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Metabolic response to a C-glucose load in human immunodeficiency virus patients before and after antiprotease therapy.

Abstract : Changes in glucose and fat metabolism associated with human immunodeficiency virus (HIV) infection have received attention because of the development of glucose intolerance, dyslipidemia, and lipodystrophy associated with protease inhibitor (PI) therapy. The response to ingested [13C]glucose (1.4 g/kg) was determined in 9 asymptomatic male HIV patients before and after 4.8 months of PI therapy (nelfinavir, 2,250 mg/d) compared with 9 matched seronegative HIV controls. No significant difference was observed for basal plasma glucose, insulin, and C-peptide concentrations between controls and patients before PI therapy. After 4.8 months of PI therapy, basal plasma glucose concentration was slightly, but significantly, increased (approximately 15%) compared with controls or HIV patients prior to receiving PI therapy. Over the first hour following ingestion of the glucose load, plasma glucose and insulin concentrations were higher in HIV patients than in controls, both before (approximately 15% and approximately 29%, respectively) and after (approximately 32% and approximately 43%, respectively) PI therapy. In addition, plasma C-peptide concentration was approximately 61% higher after PI therapy. The oxidation rate of fat, endogenous, and exogenous glucose was computed from the VO2 and respiratory exchange ratio corrected for protein oxidation and from 13C/12C in expired CO2. The only difference between controls and patients both before and after PI therapy was observed over the first 120 minutes following ingestion of the glucose load, when HIV patients oxidized approximately 18% more glucose and approximately 19% less fat than controls. This was not due to a larger oxidation rate of exogenous glucose, but to a larger oxidation rate of endogenous glucose (approximately 50%) in patients compared with controls. These data indicate that HIV infection is associated with minor changes in glucose metabolism, and that PI therapy with nelfinavir for 4.8 months only slightly further impairs glucose metabolism as assessed in response to a large oral glucose load. However, the larger stimulation of total and endogenous glucose oxidation and the larger reduction in fat oxidation, observed in the metabolic response to the glucose load in HIV patients, over time, could result in the accumulation of body fat and could contribute to lipodystrophy.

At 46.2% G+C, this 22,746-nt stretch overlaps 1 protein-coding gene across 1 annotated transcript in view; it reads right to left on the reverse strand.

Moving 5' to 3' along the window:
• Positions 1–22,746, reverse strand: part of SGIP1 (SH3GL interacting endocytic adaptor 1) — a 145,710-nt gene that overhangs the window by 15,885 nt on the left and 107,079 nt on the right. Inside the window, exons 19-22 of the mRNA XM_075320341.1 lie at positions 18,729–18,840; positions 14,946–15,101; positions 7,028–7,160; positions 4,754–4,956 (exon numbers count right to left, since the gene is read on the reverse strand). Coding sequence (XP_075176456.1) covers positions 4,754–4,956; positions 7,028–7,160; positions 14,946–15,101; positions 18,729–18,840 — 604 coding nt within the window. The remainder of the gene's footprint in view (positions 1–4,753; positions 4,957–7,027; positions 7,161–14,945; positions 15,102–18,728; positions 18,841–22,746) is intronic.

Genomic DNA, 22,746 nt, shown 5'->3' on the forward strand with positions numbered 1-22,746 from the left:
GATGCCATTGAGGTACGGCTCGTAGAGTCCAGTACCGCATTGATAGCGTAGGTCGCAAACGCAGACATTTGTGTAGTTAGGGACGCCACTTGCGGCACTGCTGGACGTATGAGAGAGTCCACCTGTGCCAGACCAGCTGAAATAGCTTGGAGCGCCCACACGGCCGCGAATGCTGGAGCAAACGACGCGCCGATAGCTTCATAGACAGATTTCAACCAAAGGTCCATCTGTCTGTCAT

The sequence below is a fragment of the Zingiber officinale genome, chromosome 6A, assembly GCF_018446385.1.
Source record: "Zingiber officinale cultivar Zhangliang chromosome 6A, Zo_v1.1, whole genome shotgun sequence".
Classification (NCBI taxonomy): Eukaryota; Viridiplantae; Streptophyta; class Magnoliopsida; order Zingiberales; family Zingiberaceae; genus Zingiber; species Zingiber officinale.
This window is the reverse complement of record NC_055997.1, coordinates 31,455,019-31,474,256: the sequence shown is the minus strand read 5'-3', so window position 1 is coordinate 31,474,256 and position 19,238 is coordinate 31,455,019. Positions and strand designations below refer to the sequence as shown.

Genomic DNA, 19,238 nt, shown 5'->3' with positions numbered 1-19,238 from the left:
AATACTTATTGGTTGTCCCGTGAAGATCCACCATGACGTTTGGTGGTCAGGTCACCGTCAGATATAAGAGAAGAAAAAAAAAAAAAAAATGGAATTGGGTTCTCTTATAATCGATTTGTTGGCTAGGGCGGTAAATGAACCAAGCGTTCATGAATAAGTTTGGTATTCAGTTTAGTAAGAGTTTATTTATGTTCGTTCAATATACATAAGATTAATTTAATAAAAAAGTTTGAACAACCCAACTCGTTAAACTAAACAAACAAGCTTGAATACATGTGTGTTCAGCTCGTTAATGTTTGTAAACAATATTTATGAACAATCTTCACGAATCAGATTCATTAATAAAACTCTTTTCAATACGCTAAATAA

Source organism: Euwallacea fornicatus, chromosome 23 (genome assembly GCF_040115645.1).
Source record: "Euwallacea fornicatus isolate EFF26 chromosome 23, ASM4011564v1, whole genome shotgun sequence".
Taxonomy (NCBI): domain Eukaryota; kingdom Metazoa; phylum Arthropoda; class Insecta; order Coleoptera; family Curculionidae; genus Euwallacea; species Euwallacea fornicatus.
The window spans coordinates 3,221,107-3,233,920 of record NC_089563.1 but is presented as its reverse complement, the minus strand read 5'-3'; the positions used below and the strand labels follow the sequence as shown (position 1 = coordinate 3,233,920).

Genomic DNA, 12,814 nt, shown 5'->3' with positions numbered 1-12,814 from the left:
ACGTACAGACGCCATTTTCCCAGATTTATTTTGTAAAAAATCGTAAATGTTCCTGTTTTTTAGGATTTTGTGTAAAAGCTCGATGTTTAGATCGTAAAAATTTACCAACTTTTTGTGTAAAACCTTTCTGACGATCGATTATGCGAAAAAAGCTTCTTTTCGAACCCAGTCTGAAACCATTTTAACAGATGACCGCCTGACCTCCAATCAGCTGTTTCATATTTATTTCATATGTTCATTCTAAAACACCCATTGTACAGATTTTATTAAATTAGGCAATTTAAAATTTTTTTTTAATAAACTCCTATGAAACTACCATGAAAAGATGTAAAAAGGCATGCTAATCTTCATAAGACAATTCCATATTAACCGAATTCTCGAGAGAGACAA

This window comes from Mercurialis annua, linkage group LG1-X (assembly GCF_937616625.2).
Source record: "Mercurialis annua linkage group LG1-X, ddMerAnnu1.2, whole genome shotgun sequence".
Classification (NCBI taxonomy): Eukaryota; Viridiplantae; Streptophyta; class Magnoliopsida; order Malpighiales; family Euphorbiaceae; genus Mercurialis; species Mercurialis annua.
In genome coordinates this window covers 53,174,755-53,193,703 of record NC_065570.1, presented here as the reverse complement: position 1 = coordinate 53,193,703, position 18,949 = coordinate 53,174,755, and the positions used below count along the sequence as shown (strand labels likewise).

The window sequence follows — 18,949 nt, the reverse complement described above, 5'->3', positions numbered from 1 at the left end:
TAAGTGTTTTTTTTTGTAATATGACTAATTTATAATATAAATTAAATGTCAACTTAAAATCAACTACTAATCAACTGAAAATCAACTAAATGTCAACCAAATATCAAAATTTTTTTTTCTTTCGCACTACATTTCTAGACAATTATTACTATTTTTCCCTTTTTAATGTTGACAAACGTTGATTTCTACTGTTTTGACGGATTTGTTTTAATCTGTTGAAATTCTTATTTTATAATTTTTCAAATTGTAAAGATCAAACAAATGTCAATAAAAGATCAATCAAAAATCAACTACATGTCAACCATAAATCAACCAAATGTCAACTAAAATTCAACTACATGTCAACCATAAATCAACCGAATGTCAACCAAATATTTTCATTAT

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Submitted on : Saturday, May 30, 2009 - 1:41:19 PM
Last modification on : Monday, March 22, 2021 - 2:16:05 PM


  • HAL Id : inserm-00389977, version 1
  • PUBMED : 11887165



Marion Korach, Pascale Leclercq, François Péronnet, Xavier M Leverve. Metabolic response to a C-glucose load in human immunodeficiency virus patients before and after antiprotease therapy.. Metabolism, Elsevier, 2002, 51 (3), pp.307-13. ⟨inserm-00389977⟩



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